My own journey with inquiry was bolstered during 2004 while working with the talented educators in the municipal schools of Reggio Emilia, Italy. I was amazed by the thoughtful and intentional questions utilized to provoke and engage students. One morning I was particularly fascinated as a very talented teacher, Marina, asked a small group of children, “What makes a city desirable? If you could build a city, how would you make it?” Excited by the questions, the small group launched into a conversation that would be heralded by urban planners and politicians alike. The children described the welcoming feeling of their city, the beauty of their city and the opportunities the city could provide to all its citizens. Completely engaged, the children began to draw and sculpt their city replica while their conversation continued feverishly. Their intellectual fires were sparked by the right question. Inquiry promotes wonder, a desire to understand deeply and an invitation to invest completely.

As independent educational consultants, we have diverse resources and tools to ascertain an educational fit. Yet, we also have the gift of asking simple questions and often these questions have the ability to move beyond the product of education to the core of educational values. Harkening back to my time with the Reggio educators, I now utilize critical questions. When first meeting with a family, whether for early childhood, boarding school or college admission, I ask a simple question: “What are your hopes and dreams for your child?” Rarely, do families answer “We just wanna get into school X.” In fact, the values expressed are critical and help guide the process as families convey hopes for critical thinkers, confident students and global citizens.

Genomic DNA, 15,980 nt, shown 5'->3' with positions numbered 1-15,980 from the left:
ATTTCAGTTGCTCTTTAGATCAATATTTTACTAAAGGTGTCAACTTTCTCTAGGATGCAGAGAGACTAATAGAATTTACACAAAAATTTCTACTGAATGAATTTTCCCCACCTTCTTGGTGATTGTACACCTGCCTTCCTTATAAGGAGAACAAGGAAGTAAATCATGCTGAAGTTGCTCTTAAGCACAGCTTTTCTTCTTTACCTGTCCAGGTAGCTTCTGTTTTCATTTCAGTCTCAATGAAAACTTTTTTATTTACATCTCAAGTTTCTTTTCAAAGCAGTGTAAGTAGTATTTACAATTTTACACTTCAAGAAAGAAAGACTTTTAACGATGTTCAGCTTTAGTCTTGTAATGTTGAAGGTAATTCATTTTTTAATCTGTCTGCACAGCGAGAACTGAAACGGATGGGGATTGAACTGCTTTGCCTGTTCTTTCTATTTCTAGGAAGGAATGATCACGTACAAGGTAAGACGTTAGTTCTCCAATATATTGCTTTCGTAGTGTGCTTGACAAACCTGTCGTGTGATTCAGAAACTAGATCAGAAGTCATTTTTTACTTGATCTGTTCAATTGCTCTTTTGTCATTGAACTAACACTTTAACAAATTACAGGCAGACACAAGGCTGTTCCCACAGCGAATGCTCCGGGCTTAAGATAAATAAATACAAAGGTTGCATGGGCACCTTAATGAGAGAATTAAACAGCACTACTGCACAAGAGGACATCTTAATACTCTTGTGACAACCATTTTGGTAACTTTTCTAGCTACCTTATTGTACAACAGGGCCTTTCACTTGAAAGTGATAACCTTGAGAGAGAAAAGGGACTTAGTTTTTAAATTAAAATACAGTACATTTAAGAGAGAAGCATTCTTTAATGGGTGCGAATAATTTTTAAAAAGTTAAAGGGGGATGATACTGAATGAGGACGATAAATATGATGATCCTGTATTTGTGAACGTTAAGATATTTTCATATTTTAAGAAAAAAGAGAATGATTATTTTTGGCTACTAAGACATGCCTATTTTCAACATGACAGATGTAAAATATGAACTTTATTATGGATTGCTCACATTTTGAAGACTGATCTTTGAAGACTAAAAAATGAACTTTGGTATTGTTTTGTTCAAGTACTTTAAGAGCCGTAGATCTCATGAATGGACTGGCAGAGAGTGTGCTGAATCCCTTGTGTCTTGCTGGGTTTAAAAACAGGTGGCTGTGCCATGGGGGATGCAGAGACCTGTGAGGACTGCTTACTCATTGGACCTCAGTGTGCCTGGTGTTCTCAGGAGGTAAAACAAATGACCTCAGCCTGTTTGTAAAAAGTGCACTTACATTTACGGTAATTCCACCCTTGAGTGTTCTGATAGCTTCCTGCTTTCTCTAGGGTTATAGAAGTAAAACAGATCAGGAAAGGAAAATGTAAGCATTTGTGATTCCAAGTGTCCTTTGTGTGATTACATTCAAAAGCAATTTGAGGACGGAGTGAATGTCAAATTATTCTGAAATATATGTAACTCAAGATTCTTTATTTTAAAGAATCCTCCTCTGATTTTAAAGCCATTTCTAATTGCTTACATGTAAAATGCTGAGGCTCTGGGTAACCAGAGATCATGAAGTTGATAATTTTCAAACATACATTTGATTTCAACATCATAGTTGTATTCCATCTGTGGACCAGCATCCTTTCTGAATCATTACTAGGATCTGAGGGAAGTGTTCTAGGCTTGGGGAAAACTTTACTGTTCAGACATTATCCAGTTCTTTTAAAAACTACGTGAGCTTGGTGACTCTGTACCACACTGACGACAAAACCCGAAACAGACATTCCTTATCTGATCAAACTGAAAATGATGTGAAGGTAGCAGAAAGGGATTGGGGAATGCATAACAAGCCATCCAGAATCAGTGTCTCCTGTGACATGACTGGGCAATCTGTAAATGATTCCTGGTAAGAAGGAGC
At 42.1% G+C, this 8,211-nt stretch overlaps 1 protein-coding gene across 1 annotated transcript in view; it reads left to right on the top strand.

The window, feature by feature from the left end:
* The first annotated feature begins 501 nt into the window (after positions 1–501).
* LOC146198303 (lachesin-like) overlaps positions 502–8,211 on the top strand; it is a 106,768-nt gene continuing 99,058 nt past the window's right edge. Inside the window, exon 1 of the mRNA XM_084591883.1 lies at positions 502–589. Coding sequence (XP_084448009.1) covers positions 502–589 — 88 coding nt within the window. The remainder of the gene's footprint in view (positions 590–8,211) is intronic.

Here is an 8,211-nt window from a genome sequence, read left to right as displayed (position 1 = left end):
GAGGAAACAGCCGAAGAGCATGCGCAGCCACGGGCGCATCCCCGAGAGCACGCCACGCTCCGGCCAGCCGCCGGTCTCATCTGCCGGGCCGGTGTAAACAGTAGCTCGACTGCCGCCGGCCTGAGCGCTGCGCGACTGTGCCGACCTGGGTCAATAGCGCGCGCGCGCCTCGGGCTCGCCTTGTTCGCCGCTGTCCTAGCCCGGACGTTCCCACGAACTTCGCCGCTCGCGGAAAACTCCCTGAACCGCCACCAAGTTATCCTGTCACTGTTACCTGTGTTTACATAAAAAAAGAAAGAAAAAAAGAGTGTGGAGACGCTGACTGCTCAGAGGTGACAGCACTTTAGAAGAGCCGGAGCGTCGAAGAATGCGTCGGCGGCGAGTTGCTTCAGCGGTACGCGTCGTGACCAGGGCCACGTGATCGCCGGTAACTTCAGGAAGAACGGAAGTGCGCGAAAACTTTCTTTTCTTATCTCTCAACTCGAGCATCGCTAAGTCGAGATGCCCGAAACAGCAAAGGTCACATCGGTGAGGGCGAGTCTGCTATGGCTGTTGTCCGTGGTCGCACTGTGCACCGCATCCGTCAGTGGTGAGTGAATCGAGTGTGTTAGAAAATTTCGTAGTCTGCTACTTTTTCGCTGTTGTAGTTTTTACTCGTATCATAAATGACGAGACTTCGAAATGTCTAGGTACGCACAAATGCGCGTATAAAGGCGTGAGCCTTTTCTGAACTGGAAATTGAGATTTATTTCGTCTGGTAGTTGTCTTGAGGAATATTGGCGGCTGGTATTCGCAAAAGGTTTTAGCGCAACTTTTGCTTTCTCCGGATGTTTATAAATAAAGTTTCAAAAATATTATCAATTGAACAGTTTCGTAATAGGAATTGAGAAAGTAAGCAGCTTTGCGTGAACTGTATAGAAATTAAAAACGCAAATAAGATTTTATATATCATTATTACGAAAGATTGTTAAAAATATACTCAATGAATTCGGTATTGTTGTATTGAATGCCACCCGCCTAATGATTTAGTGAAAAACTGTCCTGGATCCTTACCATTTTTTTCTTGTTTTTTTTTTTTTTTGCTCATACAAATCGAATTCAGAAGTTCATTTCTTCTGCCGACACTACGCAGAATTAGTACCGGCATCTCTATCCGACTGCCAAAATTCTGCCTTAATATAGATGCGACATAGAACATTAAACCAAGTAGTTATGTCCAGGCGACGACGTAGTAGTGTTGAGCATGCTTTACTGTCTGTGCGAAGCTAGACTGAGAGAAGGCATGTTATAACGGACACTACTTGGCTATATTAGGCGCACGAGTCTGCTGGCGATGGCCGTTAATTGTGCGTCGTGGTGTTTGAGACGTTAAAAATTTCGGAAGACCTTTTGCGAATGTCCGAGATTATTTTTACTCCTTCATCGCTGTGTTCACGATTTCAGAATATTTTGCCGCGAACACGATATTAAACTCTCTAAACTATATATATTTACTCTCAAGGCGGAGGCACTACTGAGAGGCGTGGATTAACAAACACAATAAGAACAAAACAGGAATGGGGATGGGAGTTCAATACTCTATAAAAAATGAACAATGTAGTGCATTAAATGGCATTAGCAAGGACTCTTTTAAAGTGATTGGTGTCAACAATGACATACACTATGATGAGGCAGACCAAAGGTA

For students, inquiry is also a critical gateway. “If you could go to the best school for you, what would it be like? What would it look like? What would it feel like? What would it sound like?” Students, youngest to oldest, provide answers that are insightful and outweigh heavily a standard answer as a result of a multiple-choice assessment. Students voice their ideals as they convey their desire to belong to a community where the best work is the norm and everyone’s voice is essential.